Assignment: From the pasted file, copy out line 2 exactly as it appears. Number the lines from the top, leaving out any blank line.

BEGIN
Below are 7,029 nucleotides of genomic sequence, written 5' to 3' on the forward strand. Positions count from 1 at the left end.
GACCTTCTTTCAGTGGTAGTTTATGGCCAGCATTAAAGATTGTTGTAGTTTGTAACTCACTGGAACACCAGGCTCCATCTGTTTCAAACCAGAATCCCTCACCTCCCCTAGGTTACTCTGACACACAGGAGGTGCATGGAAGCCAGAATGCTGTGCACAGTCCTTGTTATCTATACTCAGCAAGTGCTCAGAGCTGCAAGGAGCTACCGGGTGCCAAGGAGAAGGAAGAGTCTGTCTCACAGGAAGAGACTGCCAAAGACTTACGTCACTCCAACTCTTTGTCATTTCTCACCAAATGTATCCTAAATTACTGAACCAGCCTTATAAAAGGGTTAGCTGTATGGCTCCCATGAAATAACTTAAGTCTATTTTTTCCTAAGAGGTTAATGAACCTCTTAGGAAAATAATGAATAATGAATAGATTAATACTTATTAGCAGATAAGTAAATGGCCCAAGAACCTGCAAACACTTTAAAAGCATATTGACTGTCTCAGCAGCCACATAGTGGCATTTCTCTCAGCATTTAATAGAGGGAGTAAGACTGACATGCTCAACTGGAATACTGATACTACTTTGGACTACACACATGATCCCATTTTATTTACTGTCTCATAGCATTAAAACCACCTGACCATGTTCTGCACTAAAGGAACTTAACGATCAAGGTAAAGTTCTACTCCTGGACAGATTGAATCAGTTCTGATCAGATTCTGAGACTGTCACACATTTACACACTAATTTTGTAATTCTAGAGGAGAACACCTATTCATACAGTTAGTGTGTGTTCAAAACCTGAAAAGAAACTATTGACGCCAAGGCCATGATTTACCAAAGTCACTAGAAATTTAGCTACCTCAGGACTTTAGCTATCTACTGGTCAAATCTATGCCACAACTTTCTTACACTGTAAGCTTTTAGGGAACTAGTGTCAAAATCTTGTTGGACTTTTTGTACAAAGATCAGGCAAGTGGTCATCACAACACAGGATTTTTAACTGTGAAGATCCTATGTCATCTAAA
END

GACCTTCTTTCAGTGGTAGTTTATGGCCAGCATTAAAGATTGTTGTAGTTTGTAACTCACTGGAACACCAGGCTCCATCTGTTTCAAACCAGAATCCCTCACCTCCCCTAGGTTACTCTGACACACAGGAGGTGCATGGAAGCCAGAATGCTGTGCACAGTCCTTGTTATCTATACTCAGCAAGTGCTCAGAGCTGCAAGGAGCTACCGGGTGCCAAGGAGAAGGAAGAGTCTGTCTCACAGGAAGAGACTGCCAAAGACTTACGTCACTCCAACTCTTTGTCATTTCTCACCAAATGTATCCTAAATTACTGAACCAGCCTTATAAAAGGGTTAGCTGTATGGCTCCCATGAAATAACTTAAGTCTATTTTTTCCTAAGAGGTTAATGAACCTCTTAGGAAAATAATGAATAATGAATAGATTAATACTTATTAGCAGATAAGTAAATGGCCCAAGAACCTGCAAACACTTTAAAAGCATATTGACTGTCTCAGCAGCCACATAGTGGCATTTCTCTCAGCATTTAATAGAGGGAGTAAGACTGACATGCTCAACTGGAATACTGATACTACTTTGGACTACACACATGATCCCATTTTATTTACTGTCTCATAGCATTAAAACCACCTGACCATGTTCTGCACTAAAGGAACTTAACGATCAAGGTAAAGTTCTACTCCTGGACAGATTGAATCAGTTCTGATCAGATTCTGAGACTGTCACACATTTACACACTAATTTTGTAATTCTAGAGGAGAACACCTATTCATACAGTTAGTGTGTGTTCAAAACCTGAAAAGAAACTATTGACGCCAAGGCCATGATTTACCAAAGTCACTAGAAATTTAGCTACCTCAGGACTTTAGCTATCTACTGGTCAAATCTATGCCACAACTTTCTTACACTGTAAGCTTTTAGGGAACTAGTGTCAAAATCTTGTTGGACTTTTTGTACAAAGATCAGGCAAGTGGTCATCACAACACAGGATTTTTAACTGTGAAGATCCTATGTCATCTAAA